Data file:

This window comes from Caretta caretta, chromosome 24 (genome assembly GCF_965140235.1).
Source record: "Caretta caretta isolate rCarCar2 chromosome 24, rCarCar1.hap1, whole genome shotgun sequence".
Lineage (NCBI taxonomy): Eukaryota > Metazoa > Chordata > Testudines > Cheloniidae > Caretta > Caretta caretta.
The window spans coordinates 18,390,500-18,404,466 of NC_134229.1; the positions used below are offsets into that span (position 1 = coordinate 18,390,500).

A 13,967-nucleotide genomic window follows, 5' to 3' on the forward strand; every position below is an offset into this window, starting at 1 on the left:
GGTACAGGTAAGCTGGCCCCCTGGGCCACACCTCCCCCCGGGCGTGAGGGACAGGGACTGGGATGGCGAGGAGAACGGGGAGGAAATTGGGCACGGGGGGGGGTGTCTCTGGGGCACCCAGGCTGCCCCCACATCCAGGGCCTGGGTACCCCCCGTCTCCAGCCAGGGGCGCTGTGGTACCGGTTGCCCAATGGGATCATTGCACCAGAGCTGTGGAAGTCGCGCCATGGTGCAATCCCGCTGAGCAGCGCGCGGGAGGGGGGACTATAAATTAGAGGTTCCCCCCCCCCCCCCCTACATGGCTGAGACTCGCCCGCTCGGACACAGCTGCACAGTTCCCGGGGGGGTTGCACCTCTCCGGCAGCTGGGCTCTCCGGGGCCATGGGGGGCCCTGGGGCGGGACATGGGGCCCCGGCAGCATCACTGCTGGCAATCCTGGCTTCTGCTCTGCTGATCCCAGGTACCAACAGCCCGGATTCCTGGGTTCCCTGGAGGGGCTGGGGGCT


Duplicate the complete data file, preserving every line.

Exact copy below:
This window comes from Caretta caretta, chromosome 24 (genome assembly GCF_965140235.1).
Source record: "Caretta caretta isolate rCarCar2 chromosome 24, rCarCar1.hap1, whole genome shotgun sequence".
Lineage (NCBI taxonomy): Eukaryota > Metazoa > Chordata > Testudines > Cheloniidae > Caretta > Caretta caretta.
The window spans coordinates 18,390,500-18,404,466 of NC_134229.1; the positions used below are offsets into that span (position 1 = coordinate 18,390,500).

A 13,967-nucleotide genomic window follows, 5' to 3' on the forward strand; every position below is an offset into this window, starting at 1 on the left:
GGTACAGGTAAGCTGGCCCCCTGGGCCACACCTCCCCCCGGGCGTGAGGGACAGGGACTGGGATGGCGAGGAGAACGGGGAGGAAATTGGGCACGGGGGGGGGTGTCTCTGGGGCACCCAGGCTGCCCCCACATCCAGGGCCTGGGTACCCCCCGTCTCCAGCCAGGGGCGCTGTGGTACCGGTTGCCCAATGGGATCATTGCACCAGAGCTGTGGAAGTCGCGCCATGGTGCAATCCCGCTGAGCAGCGCGCGGGAGGGGGGACTATAAATTAGAGGTTCCCCCCCCCCCCCCCTACATGGCTGAGACTCGCCCGCTCGGACACAGCTGCACAGTTCCCGGGGGGGTTGCACCTCTCCGGCAGCTGGGCTCTCCGGGGCCATGGGGGGCCCTGGGGCGGGACATGGGGCCCCGGCAGCATCACTGCTGGCAATCCTGGCTTCTGCTCTGCTGATCCCAGGTACCAACAGCCCGGATTCCTGGGTTCCCTGGAGGGGCTGGGGGCT